Thus the ADR EEP 2000 was proposed as HRD BMN project for the APEC Trade and Investment Liberalization and Facilitation (TILF) funding, with the possibility of CTI members joining at the implementation stage. The HRD WG Hong Kong meeting in May 1999 endorsed the proposal as the only project from HRD WG with the support of 15 member economies. This proposal seeking U.S. $ 200,000 from the TILF Special Account was endorsed by the Budget Management Committee (BMC) held in July 1999. ADR EEP 2000 was formally approved by APEC Ministers in September 1999.
The proposed ADR EEP 2000 includes the following activities:
- A workshop will be held to identify current approaches of ADR usage and ADR education and to agree on a few experimental approaches for effective executive education on ADR.
- Based on the approaches agreed upon, pilot training programs will be implemented.
- With the experience gained by those pilot programs, a symposium will be organized to draw lessons from the pilot programs and to determine the future course of action.
It is envisioned that diverse institutions and individuals should participate in this project from different economic and cultural backgrounds represented in APEC. Such diversity will provide rich learning experience. Therefore, multiple approaches for executive education may be identified as appropriate. Further activities may also be identified as the project moves on.
Within the framework of the budget and project proposal that has been approved, there is good room to jointly design the activities of the ADR EEP 2000. All those interested in the promotion of ADR are solicited to join the project from the early part of its design process through implementation of pilot training programs and up to drawing lessons from the experience. Such participation can be in various forms. For example, any effort to disseminate ADR EEP 2000 among business executives and legal professionals, or even just to let us know those business executives and legal professionals who are considered appropriate in a region, would be good support for the project. Participation in designing and developing the programs at a Workshop, or in even organizing such programs at a later stage, is of course welcome. Even after the project has started, there will be opportunities for individuals and institutions interested in the subject to participate in the activities of the project. A web-site will provide further information on ADR EEP 2000. (Web-site address:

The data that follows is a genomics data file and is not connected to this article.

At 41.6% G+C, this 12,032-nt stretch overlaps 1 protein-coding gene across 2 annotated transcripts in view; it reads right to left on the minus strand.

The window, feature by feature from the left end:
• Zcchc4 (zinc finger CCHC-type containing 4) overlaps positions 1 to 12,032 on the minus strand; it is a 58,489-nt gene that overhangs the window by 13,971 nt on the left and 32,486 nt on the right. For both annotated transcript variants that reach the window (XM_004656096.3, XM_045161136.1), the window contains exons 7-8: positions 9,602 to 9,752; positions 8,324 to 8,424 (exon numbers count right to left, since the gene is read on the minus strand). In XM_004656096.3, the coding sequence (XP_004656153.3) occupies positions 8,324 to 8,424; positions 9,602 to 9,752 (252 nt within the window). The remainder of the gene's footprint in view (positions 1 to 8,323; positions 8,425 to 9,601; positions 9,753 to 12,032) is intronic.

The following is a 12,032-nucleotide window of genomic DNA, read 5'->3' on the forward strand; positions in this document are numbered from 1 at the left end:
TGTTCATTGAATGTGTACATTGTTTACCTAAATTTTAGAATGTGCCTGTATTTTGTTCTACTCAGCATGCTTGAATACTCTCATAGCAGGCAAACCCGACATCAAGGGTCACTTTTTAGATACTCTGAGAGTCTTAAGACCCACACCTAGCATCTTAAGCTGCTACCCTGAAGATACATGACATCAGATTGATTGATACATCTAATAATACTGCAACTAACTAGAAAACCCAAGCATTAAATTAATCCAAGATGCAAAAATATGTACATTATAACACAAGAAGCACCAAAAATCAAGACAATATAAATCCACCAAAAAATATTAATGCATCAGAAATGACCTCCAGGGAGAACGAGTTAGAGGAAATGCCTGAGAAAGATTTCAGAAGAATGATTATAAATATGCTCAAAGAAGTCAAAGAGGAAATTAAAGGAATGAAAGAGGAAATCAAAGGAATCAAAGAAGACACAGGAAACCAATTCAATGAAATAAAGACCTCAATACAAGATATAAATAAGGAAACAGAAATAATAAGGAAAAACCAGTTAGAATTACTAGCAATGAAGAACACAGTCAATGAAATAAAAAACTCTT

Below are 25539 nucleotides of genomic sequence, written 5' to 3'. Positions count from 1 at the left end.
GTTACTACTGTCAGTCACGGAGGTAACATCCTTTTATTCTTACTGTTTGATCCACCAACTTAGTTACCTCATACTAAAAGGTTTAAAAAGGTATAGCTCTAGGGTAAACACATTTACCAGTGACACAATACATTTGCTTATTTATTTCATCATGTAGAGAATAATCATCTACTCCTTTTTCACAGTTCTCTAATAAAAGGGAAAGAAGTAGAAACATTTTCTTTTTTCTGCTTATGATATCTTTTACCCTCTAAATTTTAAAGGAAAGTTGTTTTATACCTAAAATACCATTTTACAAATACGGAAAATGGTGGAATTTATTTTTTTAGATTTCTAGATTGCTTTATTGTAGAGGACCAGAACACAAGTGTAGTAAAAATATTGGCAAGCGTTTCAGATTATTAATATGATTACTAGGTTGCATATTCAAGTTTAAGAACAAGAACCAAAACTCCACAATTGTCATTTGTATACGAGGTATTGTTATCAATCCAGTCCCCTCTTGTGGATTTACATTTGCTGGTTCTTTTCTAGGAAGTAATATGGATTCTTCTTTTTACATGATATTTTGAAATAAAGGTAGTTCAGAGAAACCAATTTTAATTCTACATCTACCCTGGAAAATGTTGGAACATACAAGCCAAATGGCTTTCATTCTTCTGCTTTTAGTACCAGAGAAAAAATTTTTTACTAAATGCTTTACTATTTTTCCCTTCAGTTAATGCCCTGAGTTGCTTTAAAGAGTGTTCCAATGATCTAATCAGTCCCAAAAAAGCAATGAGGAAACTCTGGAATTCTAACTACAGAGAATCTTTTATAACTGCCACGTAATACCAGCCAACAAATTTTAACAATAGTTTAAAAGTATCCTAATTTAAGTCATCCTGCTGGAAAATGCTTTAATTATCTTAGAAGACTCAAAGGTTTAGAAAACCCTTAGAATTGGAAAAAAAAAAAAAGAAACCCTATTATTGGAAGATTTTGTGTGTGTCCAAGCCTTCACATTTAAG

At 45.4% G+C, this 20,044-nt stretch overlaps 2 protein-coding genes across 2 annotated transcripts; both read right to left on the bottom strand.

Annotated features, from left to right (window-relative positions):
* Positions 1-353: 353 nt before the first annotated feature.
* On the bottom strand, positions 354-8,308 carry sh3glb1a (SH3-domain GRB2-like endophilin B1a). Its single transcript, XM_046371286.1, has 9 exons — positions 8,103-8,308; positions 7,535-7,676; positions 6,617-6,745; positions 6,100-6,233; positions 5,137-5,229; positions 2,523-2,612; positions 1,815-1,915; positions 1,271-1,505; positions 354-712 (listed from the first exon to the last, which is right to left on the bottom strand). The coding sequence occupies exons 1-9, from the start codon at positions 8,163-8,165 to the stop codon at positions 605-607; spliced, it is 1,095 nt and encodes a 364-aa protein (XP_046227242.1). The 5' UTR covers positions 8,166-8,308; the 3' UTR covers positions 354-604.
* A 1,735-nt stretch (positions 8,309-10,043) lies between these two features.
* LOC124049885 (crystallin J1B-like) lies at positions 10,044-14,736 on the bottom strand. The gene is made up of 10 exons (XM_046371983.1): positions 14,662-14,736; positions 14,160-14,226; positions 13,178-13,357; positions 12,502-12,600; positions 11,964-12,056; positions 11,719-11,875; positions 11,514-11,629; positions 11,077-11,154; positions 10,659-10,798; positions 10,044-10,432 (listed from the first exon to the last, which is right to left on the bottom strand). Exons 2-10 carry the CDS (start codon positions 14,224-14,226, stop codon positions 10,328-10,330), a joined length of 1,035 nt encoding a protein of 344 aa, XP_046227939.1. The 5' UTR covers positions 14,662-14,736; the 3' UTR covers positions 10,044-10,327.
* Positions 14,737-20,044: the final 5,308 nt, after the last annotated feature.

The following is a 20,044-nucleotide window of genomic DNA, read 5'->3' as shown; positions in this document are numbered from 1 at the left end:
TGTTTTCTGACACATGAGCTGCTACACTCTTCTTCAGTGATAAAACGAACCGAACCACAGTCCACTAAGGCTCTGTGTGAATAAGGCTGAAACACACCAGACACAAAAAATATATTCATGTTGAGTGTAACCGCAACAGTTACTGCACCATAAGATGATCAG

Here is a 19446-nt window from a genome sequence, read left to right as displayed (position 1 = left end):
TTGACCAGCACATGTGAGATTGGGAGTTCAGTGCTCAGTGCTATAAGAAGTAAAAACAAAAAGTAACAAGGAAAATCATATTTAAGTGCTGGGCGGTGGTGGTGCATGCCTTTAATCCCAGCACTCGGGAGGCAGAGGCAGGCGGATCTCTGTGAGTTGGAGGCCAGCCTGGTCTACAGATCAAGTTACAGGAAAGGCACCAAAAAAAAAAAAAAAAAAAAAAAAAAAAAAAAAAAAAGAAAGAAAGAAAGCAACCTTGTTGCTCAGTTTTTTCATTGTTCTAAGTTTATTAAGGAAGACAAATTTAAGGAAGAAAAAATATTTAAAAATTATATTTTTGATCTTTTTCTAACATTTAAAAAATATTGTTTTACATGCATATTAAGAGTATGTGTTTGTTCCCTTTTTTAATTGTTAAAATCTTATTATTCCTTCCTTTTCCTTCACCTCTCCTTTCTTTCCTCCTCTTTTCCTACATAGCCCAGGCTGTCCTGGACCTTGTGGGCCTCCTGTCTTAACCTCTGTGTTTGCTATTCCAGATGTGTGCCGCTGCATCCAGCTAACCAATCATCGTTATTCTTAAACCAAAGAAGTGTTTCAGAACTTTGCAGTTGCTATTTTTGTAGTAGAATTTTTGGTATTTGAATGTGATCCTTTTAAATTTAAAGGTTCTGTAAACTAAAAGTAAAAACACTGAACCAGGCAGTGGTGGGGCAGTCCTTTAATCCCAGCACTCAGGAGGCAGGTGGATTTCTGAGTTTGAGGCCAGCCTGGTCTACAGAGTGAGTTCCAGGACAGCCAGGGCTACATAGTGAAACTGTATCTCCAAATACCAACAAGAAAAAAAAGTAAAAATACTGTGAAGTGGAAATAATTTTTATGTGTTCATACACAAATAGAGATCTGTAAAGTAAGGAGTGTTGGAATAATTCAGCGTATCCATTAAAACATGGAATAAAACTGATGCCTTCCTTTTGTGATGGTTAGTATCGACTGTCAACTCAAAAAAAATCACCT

APEC ADR Seminar Held in Tokyo
As a part of the previously mentioned APEC ADR EEP 98, JCAA held a seminar on March 26, 1999 in Tokyo under the theme of ¨The Recent Situations of ADR in the United States.¨ The speakers were Mr. Yoshihisa Hayakawa,* Associate Professor at Rikkyo University Faculty of Law in Tokyo and Ms. Hisako Kobayashi-Levin, Mediator at the Brooklyn Mediation Center in New York City.
Mr. Hayakawa, then a visiting scholar at the Columbia University School of Law in New York City, reported on two ADR institutions in the nation—The American Arbitration Association and CPR Institute for Dispute Resolution.
He first introduced AAA's long-time efforts to develop its full potential in ADR industry, and impressed the audience with its image as a comprehensive ADR center able to provide broad ADR options. He then introduced CPR with major emphasis on its ¨Pledge Program¨ —a scheme designed to promote the use of ADR, especially of mediation and negotiation, by obliging the pledge signers to seriously explore the use of ADR before resorting to traditional litigation. He added that over 4,000 companies and 1,500 law firms are signatories to this program.
Finally, he compared the ADR situations there with those in Japan and observed that there is much for Japan to learn from the U.S. forerunners. At the same time he stressed that efforts should be made to dispel misunderstandings and prejudice about Japanese ADR systems that have gone mostly unchallenged in the United States.
The next speaker, Ms. Levin, who has served as a mediator in New York City for six years, reported on mediation through an empirical approach.
After introducing its mechanism, she described mediation as one of the most effective dispute resolution procedures and added there is every reason to believe that mediation will be built into the mainstream of future dispute resolution mechanisms in the United States. For one thing, she said, mediation is a solution based on the parties' mutual trust and goodwill through which the parties have a chance to reach a mutually-advantageous or win-win solution not available in a court of law.